bushes

on

TREES.

more

bushes all winter unaffected by them in large loaves, weighing the frost : they are sometimes from ten to fifteen pounds : the gathered and kung in the lodges bread keeps very well for one in bags, where they are dried season, and retains its juices betwithout further trouble.

ter by this mode of preparation 6. The deep purple berry, like than any other : this bread when the huckleberry, terminates blunt- broken is stirred in cold water, ly, and has a cap or cover at the until it acquires the consistency end : the berries are attached se- of soup, and then eaten. parately to the sides of the boughs by a short stem, hanging underneath, and they often grow very The trees of a larger growth near each other, on the same are very abundant ; the whole bough: the berry separates very neighbourhood of the coast is easily from the stem; the leaves supplied with great quantities of adhere closely : the shrub rises excellent timber. The predomito the height of six or eight feet, nating growth is the fir, of which and sometimes grows on high we have seen several species. lands, but moi e frequently on low There is one singular circummarshy grounds: the shrub is an stance attending all the pine of evergreen, and about ten inches

this country, which is, that when in circumference, divides into consumed it yields not the slightmany irregular branches, and

est particle of ashes. The first seldom

than one stem species grows to an immense size, springs from one root, although and is very commonly twentythey associate very thickly : the seven feet in circumference, six bark is somewhat rough and of a feet above the earth's surface : reddish brown colour : the wood they rise to the height of two is very hard : the leaves are al- hundred and thirty feet, and one ternate and attached by a short hundred and twenty of that height footstalk to the horizontal sides without a limb. We have often of the boughs : the form is a long found them thirty-six feet in ciroval, rather more acute towards cumference. One of our party the apex than at the point of in- measured one, and found it to be sertion : its margin slightly ser- forty-two feet in circumference, rate, its sides collapsing, thick, at a point beyond the reach of an firm, smooth, and glossy: the ordinary man. · This trunk for under surface is of a pale or whit- the distance of two hundred feet ish green, and the upper of a fine was destitute of limbs : this tree deep green. This beautiful shrub was perfectly sound, and at a retains its verdure throughout moderate calculation, its size may the year, and is more peculiarly be estimated at three hundred beautiful in winter. The natives feet. The timber is throughout, sometimes eat the berries without and rives better than any other preparation : sometimes they dry species; the bark scales off in them in the sun, and at others in flakes irregularly round, and of a their sweating kilns : they very reddish brown colour, particularly frequently pound them, and bake the younger growth : the trunk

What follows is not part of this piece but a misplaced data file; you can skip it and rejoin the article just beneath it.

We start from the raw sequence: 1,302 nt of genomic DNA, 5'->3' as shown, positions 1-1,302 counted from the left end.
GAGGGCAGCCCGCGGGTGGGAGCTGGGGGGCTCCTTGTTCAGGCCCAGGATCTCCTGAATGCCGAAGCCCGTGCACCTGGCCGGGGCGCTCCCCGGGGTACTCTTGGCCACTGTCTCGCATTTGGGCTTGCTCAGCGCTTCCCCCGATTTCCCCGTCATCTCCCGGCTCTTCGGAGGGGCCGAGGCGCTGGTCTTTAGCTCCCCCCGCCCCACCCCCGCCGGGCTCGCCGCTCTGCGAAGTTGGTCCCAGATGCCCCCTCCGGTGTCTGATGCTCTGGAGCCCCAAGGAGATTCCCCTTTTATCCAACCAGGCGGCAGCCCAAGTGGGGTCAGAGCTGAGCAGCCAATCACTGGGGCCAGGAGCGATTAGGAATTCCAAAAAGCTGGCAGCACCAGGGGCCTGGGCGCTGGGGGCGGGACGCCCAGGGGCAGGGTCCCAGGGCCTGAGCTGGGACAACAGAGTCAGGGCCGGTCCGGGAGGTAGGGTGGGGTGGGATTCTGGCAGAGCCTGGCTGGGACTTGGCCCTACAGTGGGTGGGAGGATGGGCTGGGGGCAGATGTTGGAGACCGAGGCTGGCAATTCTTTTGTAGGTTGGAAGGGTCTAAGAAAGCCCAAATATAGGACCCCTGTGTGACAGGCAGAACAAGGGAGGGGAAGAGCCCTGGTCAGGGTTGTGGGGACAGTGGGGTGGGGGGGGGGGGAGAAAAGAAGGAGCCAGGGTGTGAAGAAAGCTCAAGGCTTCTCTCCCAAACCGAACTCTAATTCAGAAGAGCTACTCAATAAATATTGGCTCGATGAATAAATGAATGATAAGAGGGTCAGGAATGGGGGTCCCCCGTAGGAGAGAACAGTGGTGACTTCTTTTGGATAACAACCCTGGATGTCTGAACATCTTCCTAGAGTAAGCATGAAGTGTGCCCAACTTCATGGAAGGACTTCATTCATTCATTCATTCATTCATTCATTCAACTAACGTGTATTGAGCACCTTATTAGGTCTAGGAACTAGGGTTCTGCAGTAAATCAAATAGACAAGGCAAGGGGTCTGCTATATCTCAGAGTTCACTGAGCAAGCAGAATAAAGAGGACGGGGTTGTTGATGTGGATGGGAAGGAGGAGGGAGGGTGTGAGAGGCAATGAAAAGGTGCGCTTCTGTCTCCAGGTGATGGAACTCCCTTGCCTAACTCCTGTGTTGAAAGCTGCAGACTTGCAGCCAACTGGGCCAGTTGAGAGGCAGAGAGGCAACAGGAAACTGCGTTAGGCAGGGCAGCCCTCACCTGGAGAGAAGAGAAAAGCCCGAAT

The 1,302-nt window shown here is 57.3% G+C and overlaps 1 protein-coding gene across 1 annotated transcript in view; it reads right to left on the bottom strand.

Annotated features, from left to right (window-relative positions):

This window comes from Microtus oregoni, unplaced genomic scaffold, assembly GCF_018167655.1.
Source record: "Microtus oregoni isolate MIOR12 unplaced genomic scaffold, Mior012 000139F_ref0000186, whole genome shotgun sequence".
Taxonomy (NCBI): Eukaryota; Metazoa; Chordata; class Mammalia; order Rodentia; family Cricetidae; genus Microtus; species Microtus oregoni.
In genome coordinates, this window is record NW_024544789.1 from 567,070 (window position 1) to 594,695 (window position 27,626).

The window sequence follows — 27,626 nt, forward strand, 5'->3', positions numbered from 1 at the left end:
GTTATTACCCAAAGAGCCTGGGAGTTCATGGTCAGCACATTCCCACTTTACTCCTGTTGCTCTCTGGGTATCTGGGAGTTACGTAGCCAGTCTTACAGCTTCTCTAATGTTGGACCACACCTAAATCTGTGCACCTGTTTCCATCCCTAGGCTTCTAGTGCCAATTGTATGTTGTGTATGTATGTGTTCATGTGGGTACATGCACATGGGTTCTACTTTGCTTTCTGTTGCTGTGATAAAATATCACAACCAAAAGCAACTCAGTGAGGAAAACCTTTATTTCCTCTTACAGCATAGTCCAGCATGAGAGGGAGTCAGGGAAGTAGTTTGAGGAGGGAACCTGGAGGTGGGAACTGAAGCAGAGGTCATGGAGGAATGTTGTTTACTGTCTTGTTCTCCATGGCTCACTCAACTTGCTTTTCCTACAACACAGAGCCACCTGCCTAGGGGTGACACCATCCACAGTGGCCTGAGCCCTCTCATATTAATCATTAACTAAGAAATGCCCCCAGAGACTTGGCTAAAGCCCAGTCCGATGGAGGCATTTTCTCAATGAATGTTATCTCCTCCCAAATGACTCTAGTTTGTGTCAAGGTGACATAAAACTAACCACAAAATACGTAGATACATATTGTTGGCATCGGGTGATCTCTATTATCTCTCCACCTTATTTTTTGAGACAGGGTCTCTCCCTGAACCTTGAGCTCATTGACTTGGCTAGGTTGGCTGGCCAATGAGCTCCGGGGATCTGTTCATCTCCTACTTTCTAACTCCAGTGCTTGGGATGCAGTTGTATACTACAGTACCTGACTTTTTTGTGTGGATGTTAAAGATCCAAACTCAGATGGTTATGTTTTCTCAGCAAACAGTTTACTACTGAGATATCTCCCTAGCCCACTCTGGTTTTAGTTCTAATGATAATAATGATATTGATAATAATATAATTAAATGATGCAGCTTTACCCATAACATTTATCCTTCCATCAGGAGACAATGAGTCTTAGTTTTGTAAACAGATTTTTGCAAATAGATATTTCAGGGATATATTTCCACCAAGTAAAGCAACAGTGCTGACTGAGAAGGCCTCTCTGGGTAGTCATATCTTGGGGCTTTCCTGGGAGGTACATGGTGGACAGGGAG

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near reddish brown colour, while the wles younger branches are red where L'arti- exposed to the sun, and green

nabi- elsewhere The leaf is the • use of furths of an inch in length, 2.1.

two and a half in breadth ; of 2 the height oral form; the upper disso.

the stem glossy deep green, the under led. The pale green; the fruit is

brown; purple berry, about the size hat rough, common black cherry, I is smooth; rather bluntly pointed: the 12 unth of an carp is divided into frue S the apex, gular points, and excess at the in- pulp, containing ages

The leaf of small brown seeck an inch in 2. The solmeises

cighths in red berry, the price d of a paler plant, resembling 3 en generally shape that whic

small deep fruit, called in the of a pleasant Solomon's

eat the berry is attached -eldom collect sanie mums

e, to dry for win- form;

Fentywhid the

surface :

of two Waits and berries in the

15 and one dians, are what

that height lun; the solme;

We have often berty like the

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six

-six feet in cirme of our party

nd found it to be in circumference, O the reach of an

This trunk for two hundred feet of limbs this trer

sound, and at a ulation, its size may

at three hundred timber is throughout, better than any other the bark scales off in rregularly round, and of a

brown colour, particularly ounger growth the trunk

sent